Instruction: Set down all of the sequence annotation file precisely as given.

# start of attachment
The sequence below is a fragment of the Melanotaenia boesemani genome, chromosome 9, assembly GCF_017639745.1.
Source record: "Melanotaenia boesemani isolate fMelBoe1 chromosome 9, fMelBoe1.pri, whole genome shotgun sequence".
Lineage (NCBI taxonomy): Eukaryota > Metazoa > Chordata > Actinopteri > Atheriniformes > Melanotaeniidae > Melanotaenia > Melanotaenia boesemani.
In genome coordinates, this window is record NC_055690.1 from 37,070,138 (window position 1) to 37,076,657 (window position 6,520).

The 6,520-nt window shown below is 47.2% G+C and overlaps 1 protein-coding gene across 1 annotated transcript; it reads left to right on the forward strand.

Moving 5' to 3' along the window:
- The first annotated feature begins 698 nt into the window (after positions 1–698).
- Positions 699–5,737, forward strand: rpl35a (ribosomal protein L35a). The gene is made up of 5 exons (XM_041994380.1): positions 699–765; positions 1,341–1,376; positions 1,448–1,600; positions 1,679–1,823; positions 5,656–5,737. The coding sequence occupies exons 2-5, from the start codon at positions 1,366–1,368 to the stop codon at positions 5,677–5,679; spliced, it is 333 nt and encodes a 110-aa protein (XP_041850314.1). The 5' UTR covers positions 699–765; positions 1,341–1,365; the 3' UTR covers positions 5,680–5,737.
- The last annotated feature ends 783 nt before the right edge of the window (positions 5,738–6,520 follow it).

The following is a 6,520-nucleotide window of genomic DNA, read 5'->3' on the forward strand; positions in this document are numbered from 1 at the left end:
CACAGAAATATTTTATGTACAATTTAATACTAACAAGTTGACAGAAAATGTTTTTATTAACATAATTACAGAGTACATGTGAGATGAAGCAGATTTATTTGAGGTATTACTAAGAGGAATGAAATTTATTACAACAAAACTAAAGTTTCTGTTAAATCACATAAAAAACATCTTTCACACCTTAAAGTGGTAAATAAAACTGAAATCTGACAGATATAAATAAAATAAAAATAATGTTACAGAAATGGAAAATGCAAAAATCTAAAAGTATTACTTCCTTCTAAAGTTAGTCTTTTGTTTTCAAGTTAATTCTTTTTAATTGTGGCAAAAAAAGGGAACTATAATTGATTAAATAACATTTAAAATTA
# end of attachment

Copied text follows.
The sequence below is a fragment of the Melanotaenia boesemani genome, chromosome 9, assembly GCF_017639745.1.
Source record: "Melanotaenia boesemani isolate fMelBoe1 chromosome 9, fMelBoe1.pri, whole genome shotgun sequence".
Lineage (NCBI taxonomy): Eukaryota > Metazoa > Chordata > Actinopteri > Atheriniformes > Melanotaeniidae > Melanotaenia > Melanotaenia boesemani.
In genome coordinates, this window is record NC_055690.1 from 37,070,138 (window position 1) to 37,076,657 (window position 6,520).

The 6,520-nt window shown below is 47.2% G+C and overlaps 1 protein-coding gene across 1 annotated transcript; it reads left to right on the forward strand.

Moving 5' to 3' along the window:
- The first annotated feature begins 698 nt into the window (after positions 1–698).
- Positions 699–5,737, forward strand: rpl35a (ribosomal protein L35a). The gene is made up of 5 exons (XM_041994380.1): positions 699–765; positions 1,341–1,376; positions 1,448–1,600; positions 1,679–1,823; positions 5,656–5,737. The coding sequence occupies exons 2-5, from the start codon at positions 1,366–1,368 to the stop codon at positions 5,677–5,679; spliced, it is 333 nt and encodes a 110-aa protein (XP_041850314.1). The 5' UTR covers positions 699–765; positions 1,341–1,365; the 3' UTR covers positions 5,680–5,737.
- The last annotated feature ends 783 nt before the right edge of the window (positions 5,738–6,520 follow it).

The following is a 6,520-nucleotide window of genomic DNA, read 5'->3' on the forward strand; positions in this document are numbered from 1 at the left end:
CACAGAAATATTTTATGTACAATTTAATACTAACAAGTTGACAGAAAATGTTTTTATTAACATAATTACAGAGTACATGTGAGATGAAGCAGATTTATTTGAGGTATTACTAAGAGGAATGAAATTTATTACAACAAAACTAAAGTTTCTGTTAAATCACATAAAAAACATCTTTCACACCTTAAAGTGGTAAATAAAACTGAAATCTGACAGATATAAATAAAATAAAAATAATGTTACAGAAATGGAAAATGCAAAAATCTAAAAGTATTACTTCCTTCTAAAGTTAGTCTTTTGTTTTCAAGTTAATTCTTTTTAATTGTGGCAAAAAAAGGGAACTATAATTGATTAAATAACATTTAAAATTA